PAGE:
The Parliamentary Commissioner for the Environment has announced there will be an official investigation on hydraulic fracturing for oil or gas, known as fracking.
Dr Jan Wright says a high level of public concern about the contentious practice has signalled the need to examine it more closely.
Fracking involves pouring fluids under pressure into oil or gas reservoirs to crack layers of rock and free trapped hydrocarbons.
Environmentalists say the method is highly damaging.
Dr Wright says the investigation will focus on water contamination, how fracking fluid is stored, whether fracking triggers earthquakes and air pollution from the release of methane gases.
Her office will produce a report for Parliament before the end of the year.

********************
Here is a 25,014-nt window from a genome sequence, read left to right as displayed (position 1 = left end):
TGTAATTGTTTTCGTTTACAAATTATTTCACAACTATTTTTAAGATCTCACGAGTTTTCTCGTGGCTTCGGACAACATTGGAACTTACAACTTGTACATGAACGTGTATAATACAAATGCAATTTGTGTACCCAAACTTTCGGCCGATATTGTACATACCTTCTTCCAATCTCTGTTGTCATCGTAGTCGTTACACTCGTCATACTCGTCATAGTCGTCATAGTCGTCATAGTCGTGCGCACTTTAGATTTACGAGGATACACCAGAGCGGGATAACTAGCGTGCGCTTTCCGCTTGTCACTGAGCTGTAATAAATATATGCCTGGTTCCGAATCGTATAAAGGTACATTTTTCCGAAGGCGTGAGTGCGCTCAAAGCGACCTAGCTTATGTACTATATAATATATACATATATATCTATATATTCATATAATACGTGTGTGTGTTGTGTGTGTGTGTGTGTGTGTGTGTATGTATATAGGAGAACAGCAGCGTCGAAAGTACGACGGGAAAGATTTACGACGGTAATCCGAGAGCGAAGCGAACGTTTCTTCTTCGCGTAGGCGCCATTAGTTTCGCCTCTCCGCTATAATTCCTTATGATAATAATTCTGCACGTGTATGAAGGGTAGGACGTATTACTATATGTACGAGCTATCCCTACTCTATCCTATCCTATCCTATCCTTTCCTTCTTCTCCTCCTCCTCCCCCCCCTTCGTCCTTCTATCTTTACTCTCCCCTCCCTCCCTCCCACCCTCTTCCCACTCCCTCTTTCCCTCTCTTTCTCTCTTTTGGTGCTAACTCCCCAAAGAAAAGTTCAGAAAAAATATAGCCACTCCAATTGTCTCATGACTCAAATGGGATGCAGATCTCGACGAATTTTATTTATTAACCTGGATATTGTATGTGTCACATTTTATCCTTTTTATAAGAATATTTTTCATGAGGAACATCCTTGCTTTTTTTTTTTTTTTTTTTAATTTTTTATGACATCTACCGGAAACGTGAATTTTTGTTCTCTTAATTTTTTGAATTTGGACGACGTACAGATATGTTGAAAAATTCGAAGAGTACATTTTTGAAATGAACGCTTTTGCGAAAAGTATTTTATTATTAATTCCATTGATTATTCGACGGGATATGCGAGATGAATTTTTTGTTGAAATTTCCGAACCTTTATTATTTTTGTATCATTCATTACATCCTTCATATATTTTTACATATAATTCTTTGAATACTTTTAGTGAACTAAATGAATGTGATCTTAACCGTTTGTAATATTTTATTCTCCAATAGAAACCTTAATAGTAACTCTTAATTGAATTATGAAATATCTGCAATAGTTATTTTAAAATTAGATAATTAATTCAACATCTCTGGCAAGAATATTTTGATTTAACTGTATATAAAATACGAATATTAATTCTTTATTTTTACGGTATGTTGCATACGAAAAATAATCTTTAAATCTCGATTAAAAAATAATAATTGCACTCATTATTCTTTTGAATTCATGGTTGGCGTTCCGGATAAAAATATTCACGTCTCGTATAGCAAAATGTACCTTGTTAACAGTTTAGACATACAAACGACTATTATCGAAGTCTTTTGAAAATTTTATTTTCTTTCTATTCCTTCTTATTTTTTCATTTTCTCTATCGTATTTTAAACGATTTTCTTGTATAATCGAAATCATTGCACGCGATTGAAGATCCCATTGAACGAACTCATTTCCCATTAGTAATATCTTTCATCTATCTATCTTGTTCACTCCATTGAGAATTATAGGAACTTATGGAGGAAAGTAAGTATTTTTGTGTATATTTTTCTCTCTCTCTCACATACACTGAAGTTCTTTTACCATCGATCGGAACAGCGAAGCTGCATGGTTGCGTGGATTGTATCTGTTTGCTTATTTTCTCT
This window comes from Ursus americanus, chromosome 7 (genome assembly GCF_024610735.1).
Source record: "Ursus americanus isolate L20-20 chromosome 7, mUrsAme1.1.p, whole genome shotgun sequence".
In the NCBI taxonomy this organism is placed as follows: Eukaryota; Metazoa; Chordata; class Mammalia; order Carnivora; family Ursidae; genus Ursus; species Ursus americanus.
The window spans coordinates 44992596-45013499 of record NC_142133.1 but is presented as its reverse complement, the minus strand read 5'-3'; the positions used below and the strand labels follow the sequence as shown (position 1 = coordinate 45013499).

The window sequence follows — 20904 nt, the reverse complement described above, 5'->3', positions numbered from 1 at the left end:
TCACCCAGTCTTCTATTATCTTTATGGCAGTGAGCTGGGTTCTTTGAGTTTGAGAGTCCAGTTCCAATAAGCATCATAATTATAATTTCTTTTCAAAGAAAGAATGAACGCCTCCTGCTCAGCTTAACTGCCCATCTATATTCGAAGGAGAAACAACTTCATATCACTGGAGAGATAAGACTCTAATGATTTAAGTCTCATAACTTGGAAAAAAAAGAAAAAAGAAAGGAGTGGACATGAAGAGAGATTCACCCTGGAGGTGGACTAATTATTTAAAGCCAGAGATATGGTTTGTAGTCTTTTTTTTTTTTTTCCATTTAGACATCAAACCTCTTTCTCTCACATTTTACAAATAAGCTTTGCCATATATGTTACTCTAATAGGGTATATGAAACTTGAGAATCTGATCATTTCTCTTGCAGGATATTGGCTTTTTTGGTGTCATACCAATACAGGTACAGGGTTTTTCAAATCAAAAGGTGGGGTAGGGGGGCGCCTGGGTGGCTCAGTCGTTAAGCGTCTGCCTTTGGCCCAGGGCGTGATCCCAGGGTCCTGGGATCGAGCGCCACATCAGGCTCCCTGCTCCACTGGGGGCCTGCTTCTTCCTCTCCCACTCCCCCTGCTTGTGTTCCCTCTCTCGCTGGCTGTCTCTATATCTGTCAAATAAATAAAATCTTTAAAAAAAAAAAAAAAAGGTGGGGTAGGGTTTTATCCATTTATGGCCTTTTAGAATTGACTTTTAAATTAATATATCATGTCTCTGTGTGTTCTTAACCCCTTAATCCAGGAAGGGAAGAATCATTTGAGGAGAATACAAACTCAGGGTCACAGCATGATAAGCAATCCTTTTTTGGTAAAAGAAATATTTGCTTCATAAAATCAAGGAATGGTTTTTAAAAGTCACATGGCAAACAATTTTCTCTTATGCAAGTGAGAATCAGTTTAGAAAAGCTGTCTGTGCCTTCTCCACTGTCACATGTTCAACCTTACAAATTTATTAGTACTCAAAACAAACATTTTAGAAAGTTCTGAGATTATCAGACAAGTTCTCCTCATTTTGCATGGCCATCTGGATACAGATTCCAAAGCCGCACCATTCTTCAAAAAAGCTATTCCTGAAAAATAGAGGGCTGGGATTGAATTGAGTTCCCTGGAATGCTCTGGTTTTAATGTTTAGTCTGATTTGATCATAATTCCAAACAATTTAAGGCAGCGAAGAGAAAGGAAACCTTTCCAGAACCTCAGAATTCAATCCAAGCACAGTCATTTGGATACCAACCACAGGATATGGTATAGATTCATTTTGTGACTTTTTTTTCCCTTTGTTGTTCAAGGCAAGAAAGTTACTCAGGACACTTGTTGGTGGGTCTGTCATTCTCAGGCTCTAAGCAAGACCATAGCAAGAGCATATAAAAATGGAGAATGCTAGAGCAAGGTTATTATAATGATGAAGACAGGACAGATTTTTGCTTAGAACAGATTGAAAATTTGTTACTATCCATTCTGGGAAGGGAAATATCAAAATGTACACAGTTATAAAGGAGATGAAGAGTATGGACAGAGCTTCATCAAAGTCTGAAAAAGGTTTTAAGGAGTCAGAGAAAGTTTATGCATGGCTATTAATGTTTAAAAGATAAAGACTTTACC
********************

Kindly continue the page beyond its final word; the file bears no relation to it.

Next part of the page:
The Minister of Energy and Resources has ruled out a moratorium on fracking, while the investigation is conducted.
The Minister, Phil Heatley, says fracking will continue during the investigation because he believes fracking in New Zealand is being undertaken safely.
He says the inquiry will answer some questions that sceptics have about the practice.
The Green Party had called for a moratorium on fracking while the investigation is held.
Green Party co-leader Russel Norman says there should be a halt to fracking until the investigation is complete.
He says the practice has been banned in France and New Zealand should also take a precautionary approach to protect ground water from contamination.
Petroluem peak body welcomes investigation
The Petroleum exploration industry is welcoming the investigation into the environmental impacts of fracking.
The Petroleum Exploration and Production Association's chief executive David Robinson believes the investigation will find that fracking is an environmentally safe practice.
But he says the industry will take on board any recommendations that come from the investigation.